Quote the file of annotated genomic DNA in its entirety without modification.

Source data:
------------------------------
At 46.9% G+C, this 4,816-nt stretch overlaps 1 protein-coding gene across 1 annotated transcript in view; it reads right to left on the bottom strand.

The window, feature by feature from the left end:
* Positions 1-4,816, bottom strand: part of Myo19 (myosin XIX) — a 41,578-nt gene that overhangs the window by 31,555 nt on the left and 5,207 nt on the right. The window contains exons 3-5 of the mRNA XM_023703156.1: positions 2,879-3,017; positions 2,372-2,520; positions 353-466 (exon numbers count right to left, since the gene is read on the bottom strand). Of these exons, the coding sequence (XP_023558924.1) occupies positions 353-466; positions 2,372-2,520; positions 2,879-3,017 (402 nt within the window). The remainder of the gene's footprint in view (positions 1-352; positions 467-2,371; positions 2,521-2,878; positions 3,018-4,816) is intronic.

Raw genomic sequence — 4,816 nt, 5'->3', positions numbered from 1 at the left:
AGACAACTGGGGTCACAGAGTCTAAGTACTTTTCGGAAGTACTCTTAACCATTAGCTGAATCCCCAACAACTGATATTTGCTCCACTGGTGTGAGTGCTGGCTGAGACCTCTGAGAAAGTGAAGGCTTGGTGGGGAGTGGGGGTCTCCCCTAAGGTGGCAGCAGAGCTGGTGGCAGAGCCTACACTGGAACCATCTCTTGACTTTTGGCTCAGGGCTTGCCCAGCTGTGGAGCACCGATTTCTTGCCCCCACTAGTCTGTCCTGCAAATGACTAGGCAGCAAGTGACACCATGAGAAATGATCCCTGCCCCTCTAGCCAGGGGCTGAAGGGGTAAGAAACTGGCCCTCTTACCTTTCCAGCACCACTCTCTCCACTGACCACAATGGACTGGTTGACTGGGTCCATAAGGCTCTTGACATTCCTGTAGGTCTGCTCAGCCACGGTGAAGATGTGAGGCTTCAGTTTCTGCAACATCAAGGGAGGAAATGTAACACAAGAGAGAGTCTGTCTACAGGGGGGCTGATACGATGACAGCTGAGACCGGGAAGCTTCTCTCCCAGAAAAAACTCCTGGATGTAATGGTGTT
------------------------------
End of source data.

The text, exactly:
At 46.9% G+C, this 4,816-nt stretch overlaps 1 protein-coding gene across 1 annotated transcript in view; it reads right to left on the bottom strand.

The window, feature by feature from the left end:
* Positions 1-4,816, bottom strand: part of Myo19 (myosin XIX) — a 41,578-nt gene that overhangs the window by 31,555 nt on the left and 5,207 nt on the right. The window contains exons 3-5 of the mRNA XM_023703156.1: positions 2,879-3,017; positions 2,372-2,520; positions 353-466 (exon numbers count right to left, since the gene is read on the bottom strand). Of these exons, the coding sequence (XP_023558924.1) occupies positions 353-466; positions 2,372-2,520; positions 2,879-3,017 (402 nt within the window). The remainder of the gene's footprint in view (positions 1-352; positions 467-2,371; positions 2,521-2,878; positions 3,018-4,816) is intronic.

Raw genomic sequence — 4,816 nt, 5'->3', positions numbered from 1 at the left:
AGACAACTGGGGTCACAGAGTCTAAGTACTTTTCGGAAGTACTCTTAACCATTAGCTGAATCCCCAACAACTGATATTTGCTCCACTGGTGTGAGTGCTGGCTGAGACCTCTGAGAAAGTGAAGGCTTGGTGGGGAGTGGGGGTCTCCCCTAAGGTGGCAGCAGAGCTGGTGGCAGAGCCTACACTGGAACCATCTCTTGACTTTTGGCTCAGGGCTTGCCCAGCTGTGGAGCACCGATTTCTTGCCCCCACTAGTCTGTCCTGCAAATGACTAGGCAGCAAGTGACACCATGAGAAATGATCCCTGCCCCTCTAGCCAGGGGCTGAAGGGGTAAGAAACTGGCCCTCTTACCTTTCCAGCACCACTCTCTCCACTGACCACAATGGACTGGTTGACTGGGTCCATAAGGCTCTTGACATTCCTGTAGGTCTGCTCAGCCACGGTGAAGATGTGAGGCTTCAGTTTCTGCAACATCAAGGGAGGAAATGTAACACAAGAGAGAGTCTGTCTACAGGGGGGCTGATACGATGACAGCTGAGACCGGGAAGCTTCTCTCCCAGAAAAAACTCCTGGATGTAATGGTGTT